Give my love to my brothers and sisters and all inquiring friends so no more from your dutifull son ….. Henry Blackburn”

We also have transcripts of the Ships Log, the Master's Log and the Captain's Log for that time and if you or anyone else is interested I could copy out some details.

The Polyphemus did take the Victory in tow for some days but had to cut her free when she threatened to ride over the Polyphemus in the storm. However Polyphemus did keep company with the Victory for several days and following discussion with Neptune and orders from Collingwood, Neptune then towed Victory to Gibraltar
Polyphemus assisted towing another ship. It was a busy time for Polyphemus after the big storm.

We do have dates and times if anyone is interested in further discussion%0 gone to her assistance. We lay alongside of the Achille until we dismasted her and set her of fire and about six she blew up with a great explosion about 2 hundred men lived. Beside giving and receiving shot from many others, for they were all around us, but before dark I had the pleasure to see most of them strike and the rest to run away. There arose such a terrible storm that night and we, all being in such a crippled condition, we could do nothing with them but burn and destroy them, and the rest were wrecked on shore. If the weather had been fine we would have taken and destroyed the whole.

Give my love to my brothers and sisters and all inquiring friends so no more from your dutifull son ….. Henry Blackburn”

We also have transcripts of the Ships Log, the Master's Log and the Captain's Log for that time and if you or anyone else is interested I could copy out some details.

The Polyphemus did take the Victory in tow for some days but had to cut her free when she threatened to ride over the Polyphemus in the storm. However Polyphemus did keep company with the Victory for several days and following discussion with Neptune and orders from Collingwood, Neptune then towed Victory to Gibraltar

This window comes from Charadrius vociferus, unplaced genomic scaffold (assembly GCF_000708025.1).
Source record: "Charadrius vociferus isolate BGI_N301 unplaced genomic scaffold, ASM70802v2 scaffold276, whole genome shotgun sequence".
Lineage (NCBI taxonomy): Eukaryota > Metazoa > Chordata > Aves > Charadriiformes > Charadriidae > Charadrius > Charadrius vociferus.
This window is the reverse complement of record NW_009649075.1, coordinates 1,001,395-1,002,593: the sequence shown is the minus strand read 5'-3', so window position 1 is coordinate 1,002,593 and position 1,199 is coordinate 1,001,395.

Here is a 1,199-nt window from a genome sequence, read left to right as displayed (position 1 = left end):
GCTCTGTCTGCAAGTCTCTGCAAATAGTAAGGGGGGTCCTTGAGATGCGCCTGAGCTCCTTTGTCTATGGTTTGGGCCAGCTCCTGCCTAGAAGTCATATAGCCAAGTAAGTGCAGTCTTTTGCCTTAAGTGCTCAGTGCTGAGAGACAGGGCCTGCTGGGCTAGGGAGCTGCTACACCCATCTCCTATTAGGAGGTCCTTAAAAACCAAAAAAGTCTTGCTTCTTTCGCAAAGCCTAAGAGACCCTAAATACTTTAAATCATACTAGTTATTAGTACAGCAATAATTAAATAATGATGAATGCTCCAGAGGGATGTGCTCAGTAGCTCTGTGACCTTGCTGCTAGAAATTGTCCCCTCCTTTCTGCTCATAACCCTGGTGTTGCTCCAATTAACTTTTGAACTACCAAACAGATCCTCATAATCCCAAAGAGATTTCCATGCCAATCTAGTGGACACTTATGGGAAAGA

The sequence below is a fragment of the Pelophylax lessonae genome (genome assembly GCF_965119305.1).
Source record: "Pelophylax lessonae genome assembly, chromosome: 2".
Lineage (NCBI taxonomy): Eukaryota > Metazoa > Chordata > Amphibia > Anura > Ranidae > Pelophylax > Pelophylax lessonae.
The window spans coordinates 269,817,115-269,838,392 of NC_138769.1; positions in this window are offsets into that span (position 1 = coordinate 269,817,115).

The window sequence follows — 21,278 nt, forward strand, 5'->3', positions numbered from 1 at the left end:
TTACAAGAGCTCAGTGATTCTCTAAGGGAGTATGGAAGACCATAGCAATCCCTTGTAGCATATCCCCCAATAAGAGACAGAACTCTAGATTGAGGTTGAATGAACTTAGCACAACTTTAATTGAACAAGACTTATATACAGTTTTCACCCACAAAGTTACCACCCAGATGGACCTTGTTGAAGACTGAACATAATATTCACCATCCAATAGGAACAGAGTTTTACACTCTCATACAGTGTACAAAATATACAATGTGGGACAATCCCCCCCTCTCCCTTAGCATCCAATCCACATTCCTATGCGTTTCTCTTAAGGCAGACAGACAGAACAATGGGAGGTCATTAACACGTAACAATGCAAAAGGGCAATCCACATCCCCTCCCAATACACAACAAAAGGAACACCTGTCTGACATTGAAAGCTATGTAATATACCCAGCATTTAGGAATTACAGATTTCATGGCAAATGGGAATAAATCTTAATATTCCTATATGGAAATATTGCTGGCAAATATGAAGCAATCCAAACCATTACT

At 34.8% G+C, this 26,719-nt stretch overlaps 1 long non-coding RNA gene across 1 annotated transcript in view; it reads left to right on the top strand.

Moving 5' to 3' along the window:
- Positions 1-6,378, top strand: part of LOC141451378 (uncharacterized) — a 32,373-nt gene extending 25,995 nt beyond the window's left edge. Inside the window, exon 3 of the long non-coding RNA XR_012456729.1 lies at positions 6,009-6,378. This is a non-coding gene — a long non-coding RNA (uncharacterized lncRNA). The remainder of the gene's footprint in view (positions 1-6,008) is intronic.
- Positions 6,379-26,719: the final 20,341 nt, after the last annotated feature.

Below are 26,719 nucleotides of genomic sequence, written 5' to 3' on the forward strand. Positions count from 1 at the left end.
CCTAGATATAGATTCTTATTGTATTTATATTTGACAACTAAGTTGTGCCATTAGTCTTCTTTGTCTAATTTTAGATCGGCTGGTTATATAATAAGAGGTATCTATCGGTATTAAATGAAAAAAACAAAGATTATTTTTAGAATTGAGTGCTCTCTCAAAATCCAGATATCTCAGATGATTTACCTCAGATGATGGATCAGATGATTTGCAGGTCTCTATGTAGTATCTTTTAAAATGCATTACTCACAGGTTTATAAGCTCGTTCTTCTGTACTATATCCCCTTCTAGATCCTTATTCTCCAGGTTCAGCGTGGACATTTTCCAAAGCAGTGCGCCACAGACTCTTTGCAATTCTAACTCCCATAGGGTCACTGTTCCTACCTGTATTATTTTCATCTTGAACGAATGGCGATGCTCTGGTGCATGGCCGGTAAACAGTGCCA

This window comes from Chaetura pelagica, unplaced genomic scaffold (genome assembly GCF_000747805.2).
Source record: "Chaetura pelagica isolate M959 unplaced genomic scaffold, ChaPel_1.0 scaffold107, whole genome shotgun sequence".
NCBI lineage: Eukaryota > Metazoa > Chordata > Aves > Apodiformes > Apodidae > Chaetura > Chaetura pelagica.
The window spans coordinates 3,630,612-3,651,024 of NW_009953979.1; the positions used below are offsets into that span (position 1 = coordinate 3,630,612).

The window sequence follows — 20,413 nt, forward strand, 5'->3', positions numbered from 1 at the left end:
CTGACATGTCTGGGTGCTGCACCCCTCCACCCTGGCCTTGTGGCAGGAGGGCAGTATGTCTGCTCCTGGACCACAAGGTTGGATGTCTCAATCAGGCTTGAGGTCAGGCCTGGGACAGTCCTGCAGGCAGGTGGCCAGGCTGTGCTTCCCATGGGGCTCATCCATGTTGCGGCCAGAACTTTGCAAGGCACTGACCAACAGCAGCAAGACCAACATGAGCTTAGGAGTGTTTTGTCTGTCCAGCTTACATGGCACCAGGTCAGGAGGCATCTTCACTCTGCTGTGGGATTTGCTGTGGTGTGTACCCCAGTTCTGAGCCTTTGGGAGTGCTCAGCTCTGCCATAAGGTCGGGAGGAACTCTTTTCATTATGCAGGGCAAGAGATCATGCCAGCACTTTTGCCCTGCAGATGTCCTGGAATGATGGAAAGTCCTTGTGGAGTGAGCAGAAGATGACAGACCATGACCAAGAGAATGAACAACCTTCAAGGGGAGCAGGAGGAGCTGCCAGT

Polyphemus assisted towing another ship. It was a busy time for Polyphemus after the big storm.

We do have dates and times if anyone is interested in further discussion

Regards - Colin Stone. Lakes Entrance, Australia

peter nicholl
05-11-2005, 10:32 AM
Hi Colin

Thanks for your post, in fact I've moved on a bit from my original post. The NMM sent me a copy of Henry's letter and I now have a copy of Carola Oman's book "Nelson" which mentions Polyphemus. My interest in the Polyphemus stems from ancestors who must of helped build her at Sheerness. It must be extra special to have a far more direct link to Trafalgar. I've written up a bit about the Polyphemus on my web site under Trafalgar, it's not much but you are welcome to look.

Peter

http://homepages.tesco.net/~pandin/

Tattershaw
18-10-2008, 4:29 PM
Hi Colin

I was interested to hear that your wife is related to Captain Robert Redmill.
My maternal grandmother was a Redmill, and I was told that it had been proved we were related to him, but the lady who is supposed to have done the research has long since departed this life, and hence the knowlege lost.

Any information regarding his family would be of great interest to me.

Thank you.

Sheila

col&pat
02-12-2008, 8:26 AM
Hi Sheila,